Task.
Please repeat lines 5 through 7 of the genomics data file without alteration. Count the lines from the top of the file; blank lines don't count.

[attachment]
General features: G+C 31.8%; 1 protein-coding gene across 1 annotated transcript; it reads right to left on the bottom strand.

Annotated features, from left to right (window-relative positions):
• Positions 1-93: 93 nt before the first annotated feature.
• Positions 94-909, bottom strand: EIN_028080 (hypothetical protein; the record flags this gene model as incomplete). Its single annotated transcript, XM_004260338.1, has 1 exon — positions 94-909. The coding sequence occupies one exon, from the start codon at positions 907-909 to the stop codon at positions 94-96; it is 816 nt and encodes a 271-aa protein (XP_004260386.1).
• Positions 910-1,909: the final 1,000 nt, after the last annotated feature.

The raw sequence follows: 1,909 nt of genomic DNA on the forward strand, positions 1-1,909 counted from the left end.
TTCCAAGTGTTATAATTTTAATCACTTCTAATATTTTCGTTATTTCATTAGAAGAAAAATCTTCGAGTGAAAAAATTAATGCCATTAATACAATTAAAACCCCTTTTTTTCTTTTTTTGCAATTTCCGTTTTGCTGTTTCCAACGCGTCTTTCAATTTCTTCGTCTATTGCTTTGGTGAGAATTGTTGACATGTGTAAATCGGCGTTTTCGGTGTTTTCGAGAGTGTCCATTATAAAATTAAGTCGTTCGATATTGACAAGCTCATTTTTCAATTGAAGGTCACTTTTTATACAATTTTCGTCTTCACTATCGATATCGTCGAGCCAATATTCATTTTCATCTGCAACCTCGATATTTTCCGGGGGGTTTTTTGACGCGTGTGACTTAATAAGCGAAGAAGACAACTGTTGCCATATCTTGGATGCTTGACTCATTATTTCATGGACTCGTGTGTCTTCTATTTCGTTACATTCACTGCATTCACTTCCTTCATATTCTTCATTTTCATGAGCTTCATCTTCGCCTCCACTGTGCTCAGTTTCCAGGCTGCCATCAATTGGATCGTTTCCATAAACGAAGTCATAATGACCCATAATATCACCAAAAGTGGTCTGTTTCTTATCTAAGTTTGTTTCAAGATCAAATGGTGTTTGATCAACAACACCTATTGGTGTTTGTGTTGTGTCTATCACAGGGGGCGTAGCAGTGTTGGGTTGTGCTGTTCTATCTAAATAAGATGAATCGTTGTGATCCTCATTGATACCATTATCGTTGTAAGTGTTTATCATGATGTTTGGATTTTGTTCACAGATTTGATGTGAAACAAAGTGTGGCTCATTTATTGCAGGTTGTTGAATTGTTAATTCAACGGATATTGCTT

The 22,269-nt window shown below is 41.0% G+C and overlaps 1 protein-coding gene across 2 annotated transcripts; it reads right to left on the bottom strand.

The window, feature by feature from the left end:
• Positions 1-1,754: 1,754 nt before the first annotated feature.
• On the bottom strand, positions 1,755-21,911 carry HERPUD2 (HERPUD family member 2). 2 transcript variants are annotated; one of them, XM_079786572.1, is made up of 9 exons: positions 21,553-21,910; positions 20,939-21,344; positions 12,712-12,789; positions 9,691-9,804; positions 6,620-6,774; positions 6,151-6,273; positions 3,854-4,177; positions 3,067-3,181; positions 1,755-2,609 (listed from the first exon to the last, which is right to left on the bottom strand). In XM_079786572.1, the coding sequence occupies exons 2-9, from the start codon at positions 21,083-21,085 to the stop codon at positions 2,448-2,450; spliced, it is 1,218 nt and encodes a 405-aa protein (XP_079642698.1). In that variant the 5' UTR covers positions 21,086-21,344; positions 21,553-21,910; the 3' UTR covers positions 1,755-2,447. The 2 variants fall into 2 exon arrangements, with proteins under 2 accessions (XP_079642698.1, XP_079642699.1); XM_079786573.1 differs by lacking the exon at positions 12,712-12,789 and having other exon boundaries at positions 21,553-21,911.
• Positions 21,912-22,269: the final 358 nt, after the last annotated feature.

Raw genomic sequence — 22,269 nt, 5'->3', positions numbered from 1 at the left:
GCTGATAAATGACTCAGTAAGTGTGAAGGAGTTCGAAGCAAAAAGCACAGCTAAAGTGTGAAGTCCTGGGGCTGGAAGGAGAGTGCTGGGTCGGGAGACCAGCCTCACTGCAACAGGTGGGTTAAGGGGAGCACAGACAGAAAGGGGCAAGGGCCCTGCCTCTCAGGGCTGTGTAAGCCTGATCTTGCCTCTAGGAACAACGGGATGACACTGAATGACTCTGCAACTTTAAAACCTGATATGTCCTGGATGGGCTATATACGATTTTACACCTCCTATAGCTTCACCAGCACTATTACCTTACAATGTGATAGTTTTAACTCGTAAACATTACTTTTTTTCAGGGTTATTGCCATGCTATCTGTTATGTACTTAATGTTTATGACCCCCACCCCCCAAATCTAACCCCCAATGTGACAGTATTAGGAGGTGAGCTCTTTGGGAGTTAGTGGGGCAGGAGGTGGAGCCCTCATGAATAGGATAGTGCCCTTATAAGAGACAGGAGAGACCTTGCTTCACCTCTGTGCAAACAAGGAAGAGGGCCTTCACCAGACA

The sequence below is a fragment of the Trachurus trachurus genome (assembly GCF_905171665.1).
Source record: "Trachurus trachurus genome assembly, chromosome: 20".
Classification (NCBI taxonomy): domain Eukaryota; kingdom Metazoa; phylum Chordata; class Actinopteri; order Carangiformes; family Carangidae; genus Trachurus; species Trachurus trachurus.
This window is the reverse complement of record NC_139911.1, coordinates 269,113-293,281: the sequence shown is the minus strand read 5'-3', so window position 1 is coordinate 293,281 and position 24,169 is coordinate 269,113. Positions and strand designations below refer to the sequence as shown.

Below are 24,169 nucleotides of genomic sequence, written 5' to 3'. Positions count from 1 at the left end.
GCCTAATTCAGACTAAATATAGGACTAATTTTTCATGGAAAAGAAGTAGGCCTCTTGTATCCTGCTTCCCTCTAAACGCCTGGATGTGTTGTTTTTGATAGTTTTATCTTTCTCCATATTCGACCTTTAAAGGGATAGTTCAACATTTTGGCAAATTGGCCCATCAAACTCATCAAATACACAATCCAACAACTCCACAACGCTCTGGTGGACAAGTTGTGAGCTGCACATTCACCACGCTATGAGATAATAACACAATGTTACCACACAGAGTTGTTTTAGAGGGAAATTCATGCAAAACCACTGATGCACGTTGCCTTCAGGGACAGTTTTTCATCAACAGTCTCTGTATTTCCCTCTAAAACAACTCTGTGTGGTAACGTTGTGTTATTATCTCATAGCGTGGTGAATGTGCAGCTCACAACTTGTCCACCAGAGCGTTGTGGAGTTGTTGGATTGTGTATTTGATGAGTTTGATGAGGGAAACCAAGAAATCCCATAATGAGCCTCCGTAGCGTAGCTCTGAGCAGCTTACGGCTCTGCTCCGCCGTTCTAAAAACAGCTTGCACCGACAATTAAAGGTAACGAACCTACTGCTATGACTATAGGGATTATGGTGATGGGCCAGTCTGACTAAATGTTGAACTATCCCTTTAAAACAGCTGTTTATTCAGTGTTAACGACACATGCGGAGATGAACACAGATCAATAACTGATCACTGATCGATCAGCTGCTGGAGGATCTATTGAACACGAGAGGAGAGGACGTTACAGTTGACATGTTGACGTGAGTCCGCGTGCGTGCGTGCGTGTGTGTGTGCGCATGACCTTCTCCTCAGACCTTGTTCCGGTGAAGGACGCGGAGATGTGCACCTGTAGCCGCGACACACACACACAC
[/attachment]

• Positions 910-1,909: the final 1,000 nt, after the last annotated feature.

The raw sequence follows: 1,909 nt of genomic DNA on the forward strand, positions 1-1,909 counted from the left end.
TTCCAAGTGTTATAATTTTAATCACTTCTAATATTTTCGTTATTTCATTAGAAGAAAAATCTTCGAGTGAAAAAATTAATGCCATTAATACAATTAAAACCCCTTTTTTTCTTTTTTTGCAATTTCCGTTTTGCTGTTTCCAACGCGTCTTTCAATTTCTTCGTCTATTGCTTTGGTGAGAATTGTTGACATGTGTAAATCGGCGTTTTCGGTGTTTTCGAGAGTGTCCATTATAAAATTAAGTCGTTCGATATTGACAAGCTCATTTTTCAATTGAAGGTCACTTTTTATACAATTTTCGTCTTCACTATCGATATCGTCGAGCCAATATTCATTTTCATCTGCAACCTCGATATTTTCCGGGGGGTTTTTTGACGCGTGTGACTTAATAAGCGAAGAAGACAACTGTTGCCATATCTTGGATGCTTGACTCATTATTTCATGGACTCGTGTGTCTTCTATTTCGTTACATTCACTGCATTCACTTCCTTCATATTCTTCATTTTCATGAGCTTCATCTTCGCCTCCACTGTGCTCAGTTTCCAGGCTGCCATCAATTGGATCGTTTCCATAAACGAAGTCATAATGACCCATAATATCACCAAAAGTGGTCTGTTTCTTATCTAAGTTTGTTTCAAGATCAAATGGTGTTTGATCAACAACACCTATTGGTGTTTGTGTTGTGTCTATCACAGGGGGCGTAGCAGTGTTGGGTTGTGCTGTTCTATCTAAATAAGATGAATCGTTGTGATCCTCATTGATACCATTATCGTTGTAAGTGTTTATCATGATGTTTGGATTTTGTTCACAGATTTGATGTGAAACAAAGTGTGGCTCATTTATTGCAGGTTGTTGAATTGTTAATTCAACGGATATTGCTT